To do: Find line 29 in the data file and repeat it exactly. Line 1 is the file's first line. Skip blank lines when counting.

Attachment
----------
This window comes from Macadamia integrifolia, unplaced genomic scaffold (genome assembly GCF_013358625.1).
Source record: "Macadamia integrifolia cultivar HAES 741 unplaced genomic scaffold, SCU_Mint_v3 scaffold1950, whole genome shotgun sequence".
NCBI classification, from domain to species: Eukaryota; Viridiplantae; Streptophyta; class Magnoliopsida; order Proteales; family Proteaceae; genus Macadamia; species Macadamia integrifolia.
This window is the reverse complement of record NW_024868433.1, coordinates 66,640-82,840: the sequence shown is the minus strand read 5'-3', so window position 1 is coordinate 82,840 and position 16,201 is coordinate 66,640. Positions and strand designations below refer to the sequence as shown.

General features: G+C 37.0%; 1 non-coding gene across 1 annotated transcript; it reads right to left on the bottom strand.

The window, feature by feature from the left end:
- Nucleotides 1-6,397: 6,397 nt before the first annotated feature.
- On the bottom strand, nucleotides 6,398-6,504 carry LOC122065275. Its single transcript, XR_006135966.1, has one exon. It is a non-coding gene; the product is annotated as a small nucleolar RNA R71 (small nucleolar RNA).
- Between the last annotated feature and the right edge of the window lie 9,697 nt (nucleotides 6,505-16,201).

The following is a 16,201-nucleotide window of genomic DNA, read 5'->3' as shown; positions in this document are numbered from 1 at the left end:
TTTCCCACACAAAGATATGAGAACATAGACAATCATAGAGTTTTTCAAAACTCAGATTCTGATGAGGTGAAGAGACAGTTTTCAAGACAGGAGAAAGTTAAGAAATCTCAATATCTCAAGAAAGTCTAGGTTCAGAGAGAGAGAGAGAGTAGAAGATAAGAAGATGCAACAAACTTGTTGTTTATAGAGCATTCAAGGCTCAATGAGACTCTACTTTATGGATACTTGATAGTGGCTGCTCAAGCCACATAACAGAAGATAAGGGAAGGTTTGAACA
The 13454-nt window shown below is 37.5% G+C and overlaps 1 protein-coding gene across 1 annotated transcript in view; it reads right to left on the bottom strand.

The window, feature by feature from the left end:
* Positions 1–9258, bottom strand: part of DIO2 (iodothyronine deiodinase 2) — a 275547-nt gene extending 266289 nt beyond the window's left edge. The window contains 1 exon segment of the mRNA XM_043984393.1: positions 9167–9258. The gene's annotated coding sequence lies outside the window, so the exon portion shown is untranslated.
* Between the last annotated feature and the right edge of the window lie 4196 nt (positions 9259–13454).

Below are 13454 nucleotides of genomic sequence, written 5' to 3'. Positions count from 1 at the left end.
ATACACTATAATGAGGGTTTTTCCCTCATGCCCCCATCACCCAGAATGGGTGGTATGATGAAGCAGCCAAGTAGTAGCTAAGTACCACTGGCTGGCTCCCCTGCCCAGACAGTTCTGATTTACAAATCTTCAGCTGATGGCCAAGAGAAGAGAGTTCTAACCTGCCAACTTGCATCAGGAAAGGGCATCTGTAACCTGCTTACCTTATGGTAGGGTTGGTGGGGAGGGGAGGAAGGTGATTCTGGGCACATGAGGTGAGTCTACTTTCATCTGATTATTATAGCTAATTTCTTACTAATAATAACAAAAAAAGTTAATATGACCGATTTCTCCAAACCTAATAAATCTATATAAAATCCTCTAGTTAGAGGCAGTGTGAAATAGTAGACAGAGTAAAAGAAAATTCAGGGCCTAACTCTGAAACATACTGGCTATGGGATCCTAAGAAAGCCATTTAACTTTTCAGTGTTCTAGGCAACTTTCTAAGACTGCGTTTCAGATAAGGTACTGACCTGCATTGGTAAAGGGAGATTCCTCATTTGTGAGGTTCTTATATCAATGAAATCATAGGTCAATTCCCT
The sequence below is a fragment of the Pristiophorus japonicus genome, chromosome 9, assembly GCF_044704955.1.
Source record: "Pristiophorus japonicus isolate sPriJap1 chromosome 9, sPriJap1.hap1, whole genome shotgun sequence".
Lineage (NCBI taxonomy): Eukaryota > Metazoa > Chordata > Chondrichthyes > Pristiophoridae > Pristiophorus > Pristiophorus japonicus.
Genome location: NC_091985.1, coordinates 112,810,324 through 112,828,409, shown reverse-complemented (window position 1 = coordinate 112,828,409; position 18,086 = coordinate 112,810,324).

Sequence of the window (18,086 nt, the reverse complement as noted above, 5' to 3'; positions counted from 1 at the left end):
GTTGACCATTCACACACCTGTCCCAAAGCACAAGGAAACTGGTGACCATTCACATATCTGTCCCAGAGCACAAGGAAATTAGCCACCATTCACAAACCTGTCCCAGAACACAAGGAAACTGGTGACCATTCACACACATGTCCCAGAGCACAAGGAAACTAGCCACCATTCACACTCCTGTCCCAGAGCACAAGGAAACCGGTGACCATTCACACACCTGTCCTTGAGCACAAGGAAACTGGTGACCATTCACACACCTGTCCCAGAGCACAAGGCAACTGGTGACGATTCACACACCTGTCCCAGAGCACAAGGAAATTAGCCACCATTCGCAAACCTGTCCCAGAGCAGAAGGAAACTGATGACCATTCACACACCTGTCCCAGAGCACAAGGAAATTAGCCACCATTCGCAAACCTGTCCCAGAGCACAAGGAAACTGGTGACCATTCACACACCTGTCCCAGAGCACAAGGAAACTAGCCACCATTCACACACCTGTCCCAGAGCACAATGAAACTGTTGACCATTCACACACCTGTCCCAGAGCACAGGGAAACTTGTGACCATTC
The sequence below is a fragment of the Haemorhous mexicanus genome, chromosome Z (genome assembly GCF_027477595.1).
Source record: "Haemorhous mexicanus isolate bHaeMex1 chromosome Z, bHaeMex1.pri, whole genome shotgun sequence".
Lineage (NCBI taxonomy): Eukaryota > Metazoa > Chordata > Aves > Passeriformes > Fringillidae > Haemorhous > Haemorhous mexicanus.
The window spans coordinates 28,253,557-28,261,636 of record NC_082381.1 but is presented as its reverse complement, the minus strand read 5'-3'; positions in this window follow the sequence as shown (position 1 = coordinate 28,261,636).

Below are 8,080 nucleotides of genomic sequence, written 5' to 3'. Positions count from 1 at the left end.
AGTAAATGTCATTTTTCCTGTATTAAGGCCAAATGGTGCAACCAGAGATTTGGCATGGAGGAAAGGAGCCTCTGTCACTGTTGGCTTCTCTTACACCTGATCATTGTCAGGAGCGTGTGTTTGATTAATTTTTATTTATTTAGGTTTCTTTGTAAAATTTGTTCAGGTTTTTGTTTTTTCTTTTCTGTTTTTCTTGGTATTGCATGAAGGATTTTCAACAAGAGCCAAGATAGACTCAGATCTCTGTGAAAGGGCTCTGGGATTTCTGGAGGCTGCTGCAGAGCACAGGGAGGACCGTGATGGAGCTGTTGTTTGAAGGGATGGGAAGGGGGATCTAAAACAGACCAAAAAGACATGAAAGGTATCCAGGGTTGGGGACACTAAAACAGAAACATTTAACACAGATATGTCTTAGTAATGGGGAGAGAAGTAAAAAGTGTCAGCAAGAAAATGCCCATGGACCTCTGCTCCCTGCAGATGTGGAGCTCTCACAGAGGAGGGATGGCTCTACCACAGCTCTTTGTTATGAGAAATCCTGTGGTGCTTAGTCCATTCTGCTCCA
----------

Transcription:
AGTAAATGTCATTTTTCCTGTATTAAGGCCAAATGGTGCAACCAGAGATTTGGCATGGAGGAAAGGAGCCTCTGTCACTGTTGGCTTCTCTTACACCTGATCATTGTCAGGAGCGTGTGTTTGATTAATTTTTATTTATTTAGGTTTCTTTGTAAAATTTGTTCAGGTTTTTGTTTTTTCTTTTCTGTTTTTCTTGGTATTGCATGAAGGATTTTCAACAAGAGCCAAGATAGACTCAGATCTCTGTGAAAGGGCTCTGGGATTTCTGGAGGCTGCTGCAGAGCACAGGGAGGACCGTGATGGAGCTGTTGTTTGAAGGGATGGGAAGGGGGATCTAAAACAGACCAAAAAGACATGAAAGGTATCCAGGGTTGGGGACACTAAAACAGAAACATTTAACACAGATATGTCTTAGTAATGGGGAGAGAAGTAAAAAGTGTCAGCAAGAAAATGCCCATGGACCTCTGCTCCCTGCAGATGTGGAGCTCTCACAGAGGAGGGATGGCTCTACCACAGCTCTTTGTTATGAGAAATCCTGTGGTGCTTAGTCCATTCTGCTCCA